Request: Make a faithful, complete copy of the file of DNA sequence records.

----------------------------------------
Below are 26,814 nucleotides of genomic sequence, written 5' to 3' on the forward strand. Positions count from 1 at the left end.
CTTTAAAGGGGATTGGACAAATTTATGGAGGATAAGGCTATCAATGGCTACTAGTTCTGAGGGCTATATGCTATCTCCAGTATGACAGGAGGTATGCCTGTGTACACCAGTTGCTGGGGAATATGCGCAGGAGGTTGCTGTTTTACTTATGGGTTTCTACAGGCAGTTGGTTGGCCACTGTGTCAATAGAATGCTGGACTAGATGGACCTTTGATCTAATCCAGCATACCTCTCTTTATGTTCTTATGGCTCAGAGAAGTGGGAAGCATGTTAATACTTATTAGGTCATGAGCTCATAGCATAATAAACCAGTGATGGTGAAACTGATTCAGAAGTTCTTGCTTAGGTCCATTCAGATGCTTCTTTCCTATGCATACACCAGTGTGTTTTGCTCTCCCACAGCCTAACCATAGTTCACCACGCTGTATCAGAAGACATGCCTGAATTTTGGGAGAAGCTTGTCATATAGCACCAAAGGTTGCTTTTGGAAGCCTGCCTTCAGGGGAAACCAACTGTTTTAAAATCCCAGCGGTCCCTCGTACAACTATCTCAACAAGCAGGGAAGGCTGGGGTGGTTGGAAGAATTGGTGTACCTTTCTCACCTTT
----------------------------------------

Below are 26,814 nucleotides of genomic sequence, written 5' to 3' on the forward strand. Positions count from 1 at the left end.
CTTTAAAGGGGATTGGACAAATTTATGGAGGATAAGGCTATCAATGGCTACTAGTTCTGAGGGCTATATGCTATCTCCAGTATGACAGGAGGTATGCCTGTGTACACCAGTTGCTGGGGAATATGCGCAGGAGGTTGCTGTTTTACTTATGGGTTTCTACAGGCAGTTGGTTGGCCACTGTGTCAATAGAATGCTGGACTAGATGGACCTTTGATCTAATCCAGCATACCTCTCTTTATGTTCTTATGGCTCAGAGAAGTGGGAAGCATGTTAATACTTATTAGGTCATGAGCTCATAGCATAATAAACCAGTGATGGTGAAACTGATTCAGAAGTTCTTGCTTAGGTCCATTCAGATGCTTCTTTCCTATGCATACACCAGTGTGTTTTGCTCTCCCACAGCCTAACCATAGTTCACCACGCTGTATCAGAAGACATGCCTGAATTTTGGGAGAAGCTTGTCATATAGCACCAAAGGTTGCTTTTGGAAGCCTGCCTTCAGGGGAAACCAACTGTTTTAAAATCCCAGCGGTCCCTCGTACAACTATCTCAACAAGCAGGGAAGGCTGGGGTGGTTGGAAGAATTGGTGTACCTTTCTCACCTTT